Multinational Monitor

NOV/DEC 2005
VOL 26 No. 11


The Ten Worst Corporations of 2005
by Russell Mokhiber and Robert Weissman

Taking On Corporate Power - and Winning by Robert Weissman


Corporate Crime and Prosecution
An interview with Win Swenson


Behind the Lines

Corporate Crime and Punishment

The Front
Treading on the Taxpayer - A Bitter Deal for Mauritius

The Lawrence Summers Memorial Award

Names In the News


Names In the News

Union-Busting Frenzy

A majority of employers aggressively use both legal and illegal anti-union tactics during union representation elections overseen by the National Labor Relations Board (NLRB), according to a December report, conducted by the University of Illinois at Chicago’s Center for Urban Economic Development and commissioned by American Rights at Work.

The report finds that:

  • 30 percent of employers fire pro-union workers.
  • 49 percent of employers threaten to close a worksite when workers try to form a union.
  • 51 percent of employers coerce workers into opposing unions with bribery or favoritism.
  • 82 percent of employers hire unionbusting consultants to fight organizing drives.
  • 91 percent of employers force employees to attend one-on-one anti-union meetings with supervisors.

“Employer interference continues to be off the charts with devastating consequences for workers,” said former Member of Congress and American Rights at Work Chair David Bonior.

In 91 percent of the cases surveyed for the report, a majority of workers indicated that they wanted a union before the representation election process began. In several instances, workers demonstrated more than 80 percent support for a union. However, after workers were exposed to employer unionbusting activity, only 31 percent of these campaigns resulted in union-represented workers.

“Our research clearly shows that firings, bribes and threats are pervasive and that these actions greatly impede workers’ ability to form unions,” says report co-author Nik Theodore.

Black Day for Lord Black

Media mogul Conrad Black and two others were indicted in November for looting Hollinger International, the owner of the Sun-Times and other media properties around the world.

The 11-count indictment alleges two new fraud schemes. It also re-alleges a scheme described in an August indictment that the defendants fraudulently diverted more than $32 million from the U.S.-based Hollinger newspaper holding company through a complex series of self-dealing transactions.

The first new scheme alleges that the defendants fraudulently diverted an additional $51.8 million in 2000 from Hollinger International’s multibillion-dollar sale of assets to CanWest Global Communications Corp.

The indictment was brought by U.S. Attorney Patrick Fitzgerald, who filed the indictment against U.S. Vice President Dick Cheney’s top aide, Scooter Libby.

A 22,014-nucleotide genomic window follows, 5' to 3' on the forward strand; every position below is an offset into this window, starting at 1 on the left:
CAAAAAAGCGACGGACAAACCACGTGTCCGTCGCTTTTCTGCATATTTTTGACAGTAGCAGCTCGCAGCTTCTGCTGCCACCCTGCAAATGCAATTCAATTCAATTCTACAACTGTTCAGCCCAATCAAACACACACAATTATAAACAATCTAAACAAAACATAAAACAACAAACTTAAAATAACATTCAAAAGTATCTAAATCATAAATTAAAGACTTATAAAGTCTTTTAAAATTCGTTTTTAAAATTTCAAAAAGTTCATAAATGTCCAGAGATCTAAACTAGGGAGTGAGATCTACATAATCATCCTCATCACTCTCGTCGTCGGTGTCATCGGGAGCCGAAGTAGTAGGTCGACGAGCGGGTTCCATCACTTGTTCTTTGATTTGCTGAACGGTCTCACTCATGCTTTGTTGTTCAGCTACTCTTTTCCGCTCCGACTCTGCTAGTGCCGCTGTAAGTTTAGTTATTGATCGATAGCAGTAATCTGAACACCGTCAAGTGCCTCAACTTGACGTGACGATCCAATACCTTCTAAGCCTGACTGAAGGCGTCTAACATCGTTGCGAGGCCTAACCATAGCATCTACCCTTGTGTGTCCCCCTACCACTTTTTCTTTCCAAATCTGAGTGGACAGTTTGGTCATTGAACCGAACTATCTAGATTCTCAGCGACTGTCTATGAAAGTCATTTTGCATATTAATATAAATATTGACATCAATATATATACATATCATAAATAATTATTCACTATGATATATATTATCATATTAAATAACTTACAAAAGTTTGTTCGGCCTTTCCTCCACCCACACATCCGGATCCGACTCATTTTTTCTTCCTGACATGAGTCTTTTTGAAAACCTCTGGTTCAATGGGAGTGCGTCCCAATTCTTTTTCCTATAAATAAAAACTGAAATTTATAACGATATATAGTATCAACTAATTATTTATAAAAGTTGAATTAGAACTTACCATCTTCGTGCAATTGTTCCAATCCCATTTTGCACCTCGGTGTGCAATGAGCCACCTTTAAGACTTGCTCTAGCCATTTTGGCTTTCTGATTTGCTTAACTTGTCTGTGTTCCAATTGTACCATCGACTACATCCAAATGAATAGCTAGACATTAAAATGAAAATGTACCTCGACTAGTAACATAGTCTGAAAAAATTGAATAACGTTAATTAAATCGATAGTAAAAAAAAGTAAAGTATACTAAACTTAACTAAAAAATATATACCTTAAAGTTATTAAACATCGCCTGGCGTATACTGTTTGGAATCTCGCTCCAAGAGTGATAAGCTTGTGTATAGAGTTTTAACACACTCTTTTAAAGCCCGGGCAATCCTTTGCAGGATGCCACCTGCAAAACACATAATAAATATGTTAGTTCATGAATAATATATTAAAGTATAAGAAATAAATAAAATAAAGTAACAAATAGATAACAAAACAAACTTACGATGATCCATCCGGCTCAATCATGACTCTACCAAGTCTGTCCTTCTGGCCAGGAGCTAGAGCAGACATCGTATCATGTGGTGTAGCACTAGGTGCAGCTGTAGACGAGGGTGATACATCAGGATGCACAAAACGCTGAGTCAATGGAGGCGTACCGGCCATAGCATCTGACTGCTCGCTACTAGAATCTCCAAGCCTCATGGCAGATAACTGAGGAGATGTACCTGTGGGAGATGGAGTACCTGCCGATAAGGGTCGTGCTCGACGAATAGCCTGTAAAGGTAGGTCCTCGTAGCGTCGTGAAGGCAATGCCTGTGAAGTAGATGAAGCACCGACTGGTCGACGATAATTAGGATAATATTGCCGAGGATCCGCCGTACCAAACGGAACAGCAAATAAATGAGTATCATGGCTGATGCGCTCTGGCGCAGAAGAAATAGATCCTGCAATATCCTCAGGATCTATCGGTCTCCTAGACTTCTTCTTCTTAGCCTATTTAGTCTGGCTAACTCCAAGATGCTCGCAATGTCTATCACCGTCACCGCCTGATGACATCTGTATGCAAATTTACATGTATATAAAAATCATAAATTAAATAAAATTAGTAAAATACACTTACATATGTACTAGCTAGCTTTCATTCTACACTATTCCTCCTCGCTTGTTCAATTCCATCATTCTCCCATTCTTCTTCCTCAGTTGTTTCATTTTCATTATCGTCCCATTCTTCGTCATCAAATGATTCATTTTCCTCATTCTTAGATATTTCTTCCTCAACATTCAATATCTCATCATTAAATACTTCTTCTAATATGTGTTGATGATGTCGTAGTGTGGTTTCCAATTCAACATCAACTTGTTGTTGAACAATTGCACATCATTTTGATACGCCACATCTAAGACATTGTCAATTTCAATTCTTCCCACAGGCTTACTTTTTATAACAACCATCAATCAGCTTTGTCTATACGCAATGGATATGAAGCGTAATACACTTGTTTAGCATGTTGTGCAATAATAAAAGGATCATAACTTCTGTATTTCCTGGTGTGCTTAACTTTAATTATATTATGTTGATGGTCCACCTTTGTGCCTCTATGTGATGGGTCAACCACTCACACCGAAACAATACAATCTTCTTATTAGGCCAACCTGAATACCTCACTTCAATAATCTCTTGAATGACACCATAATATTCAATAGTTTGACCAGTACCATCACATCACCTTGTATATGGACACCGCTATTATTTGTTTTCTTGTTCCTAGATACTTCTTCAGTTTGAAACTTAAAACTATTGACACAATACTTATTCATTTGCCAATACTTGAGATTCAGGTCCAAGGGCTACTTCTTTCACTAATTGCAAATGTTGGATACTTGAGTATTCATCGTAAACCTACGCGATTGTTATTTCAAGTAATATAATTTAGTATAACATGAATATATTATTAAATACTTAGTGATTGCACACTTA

Black and one of his co-defendants allegedly fraudulently misused corporate perks, including a company jet for a vacation by Black and his wife in the South Pacific, two Park Avenue Apartments in New York City, and corporate funds to throw a lavish birthday party for Black’s wife.

The news was warmly received in the Chicago Sun-Times newsroom. “We’re ready to hang him and string him up right now,” Sun-Times business editor Dan Miller told the Canadian Broadcasting Corporation radio news program As It Happens, for the “raping and pillaging” of the company.

Lilly's 2d Disappointment

Disappointed with sales of its osteoporosis drug Evista, Eli Lilly allegedly decided to promote it illegally for unapproved uses.

Now the company will have to pay. It agreed in December to plead guilty to one misdemeanor count and to pay $36 million in connection with its illegal promotion of Evista.

Under the plea agreement, the Indianapolis-based company agreed will pay a $6 million criminal fine and forfeit to the United States an additional sum of $6 million. In a separate settlement with the Food and Drug Administration, it will fork over $24 million.

Evista is approved by the FDA for the prevention and treatment of osteoporosis in post-menopausal women.

But sales were disappointing. In October 1998, Lilly reduced its forecast of Evista’s first year’s U.S. sales from $401 million to $120 million. An internal Lilly business plan noted, “Disappointing year versus original forecast.”

In order to expand sales of the drug, Lilly sought to broaden the market for Evista by promoting it for unapproved uses. Lilly’s Evista brand team and sales representatives allegedly promoted Evista for the prevention and reduction in risk of breast cancer, and the reduction in the risk of cardiovascular disease. Among their alleged tactics:

  • One-on-one sales pitches by sales representatives promoting Evista to physicians about off-label uses of Evista. Sales representatives were trained to prompt or bait questions by doctors in order to promote Evista for unapproved uses;
  • Organizing a “market research summit” during which Evista was discussed with physicians for unapproved uses, including reducing the risk of breast cancer; and
  • Creating and distributing to sales representatives an “Evista Best Practices” videotape, in which a sales representative states that “Evista truly is the best drug for the prevention of all these diseases” referring to osteoporosis, breast cancer, and cardiovascular disease.

— Russell Mokhiber


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